Thomas Ebert, Johanna Painer, Peter Bergman, Abdul Rashid Qureshi, Sylvain Giroud, Gabrielle Stalder, Karolina Kublickiene, Frank Göritz, Sebastian Vetter, Claudia Bieber, Ole Fröbert, Jon M. Arnemo, Andreas Zedrosser, Irene Redtenbacher, Paul G. Shiels, Richard J. Johnson & Peter Stenvinkel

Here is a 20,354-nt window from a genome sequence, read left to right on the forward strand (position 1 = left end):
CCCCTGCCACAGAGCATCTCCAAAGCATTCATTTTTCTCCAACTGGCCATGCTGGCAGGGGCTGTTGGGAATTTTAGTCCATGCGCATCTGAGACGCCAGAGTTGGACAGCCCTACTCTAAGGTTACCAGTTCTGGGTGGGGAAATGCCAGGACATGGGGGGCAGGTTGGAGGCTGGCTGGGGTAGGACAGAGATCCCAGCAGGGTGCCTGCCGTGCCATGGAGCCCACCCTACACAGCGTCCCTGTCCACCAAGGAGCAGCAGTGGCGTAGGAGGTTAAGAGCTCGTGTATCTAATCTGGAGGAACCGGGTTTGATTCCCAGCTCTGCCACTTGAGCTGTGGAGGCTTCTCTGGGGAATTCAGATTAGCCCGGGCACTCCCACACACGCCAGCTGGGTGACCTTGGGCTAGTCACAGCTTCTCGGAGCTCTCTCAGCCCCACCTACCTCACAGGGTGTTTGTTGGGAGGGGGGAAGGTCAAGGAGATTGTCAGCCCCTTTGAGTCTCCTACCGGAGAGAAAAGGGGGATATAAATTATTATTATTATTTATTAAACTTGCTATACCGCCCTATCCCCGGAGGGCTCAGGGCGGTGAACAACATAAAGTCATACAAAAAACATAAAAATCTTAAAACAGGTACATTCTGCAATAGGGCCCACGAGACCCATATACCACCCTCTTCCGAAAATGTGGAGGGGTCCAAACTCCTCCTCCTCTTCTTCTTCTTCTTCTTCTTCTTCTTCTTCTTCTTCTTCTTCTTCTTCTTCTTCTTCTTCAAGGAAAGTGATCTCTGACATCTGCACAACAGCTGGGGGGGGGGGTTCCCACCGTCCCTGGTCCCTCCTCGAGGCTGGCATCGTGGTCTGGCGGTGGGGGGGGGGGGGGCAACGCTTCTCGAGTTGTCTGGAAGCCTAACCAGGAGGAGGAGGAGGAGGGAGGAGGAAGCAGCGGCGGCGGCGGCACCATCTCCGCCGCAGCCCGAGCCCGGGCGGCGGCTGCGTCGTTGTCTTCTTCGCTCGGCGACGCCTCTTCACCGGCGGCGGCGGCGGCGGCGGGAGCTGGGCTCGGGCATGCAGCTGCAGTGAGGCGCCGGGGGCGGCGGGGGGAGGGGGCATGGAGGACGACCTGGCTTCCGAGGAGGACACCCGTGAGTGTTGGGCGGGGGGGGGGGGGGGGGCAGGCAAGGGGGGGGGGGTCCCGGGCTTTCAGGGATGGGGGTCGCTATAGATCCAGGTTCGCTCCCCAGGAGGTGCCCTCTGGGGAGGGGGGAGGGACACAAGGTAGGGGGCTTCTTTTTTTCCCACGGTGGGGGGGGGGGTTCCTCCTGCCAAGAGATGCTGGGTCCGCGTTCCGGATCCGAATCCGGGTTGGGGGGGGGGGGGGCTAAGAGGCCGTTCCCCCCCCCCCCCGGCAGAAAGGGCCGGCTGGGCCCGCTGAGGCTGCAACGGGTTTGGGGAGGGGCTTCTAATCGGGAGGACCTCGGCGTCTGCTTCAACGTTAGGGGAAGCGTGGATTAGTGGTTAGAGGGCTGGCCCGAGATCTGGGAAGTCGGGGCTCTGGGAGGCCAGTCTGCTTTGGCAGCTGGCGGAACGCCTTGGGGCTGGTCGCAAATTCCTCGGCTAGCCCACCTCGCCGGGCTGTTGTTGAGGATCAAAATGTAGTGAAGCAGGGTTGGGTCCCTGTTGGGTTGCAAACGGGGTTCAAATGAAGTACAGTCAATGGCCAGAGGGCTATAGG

Experimental studies suggest involvement of trimethylamine N-oxide (TMAO) in the aetiology of cardiometabolic diseases and chronic kidney disease (CKD), in part via metabolism of ingested food. Using a comparative biomimetic approach, we have investigated circulating levels of the gut metabolites betaine, choline, and TMAO in human CKD, across animal species as well as during hibernation in two animal species. Betaine, choline, and TMAO levels were associated with renal function in humans and differed significantly across animal species. Free-ranging brown bears showed a distinct regulation pattern with an increase in betaine (422%) and choline (18%) levels during hibernation, but exhibited undetectable levels of TMAO. Free-ranging brown bears had higher betaine, lower choline, and undetectable TMAO levels compared to captive brown bears. Endogenously produced betaine may protect bears and garden dormice during the vulnerable hibernating period. Carnivorous eating habits are linked to TMAO levels in the animal kingdom. Captivity may alter the microbiota and cause a subsequent increase of TMAO production. Since free-ranging bears seems to turn on a metabolic switch that shunts choline to generate betaine instead of TMAO, characterisation and understanding of such an adaptive switch could hold clues for novel treatment options in burden of lifestyle diseases, such as CKD.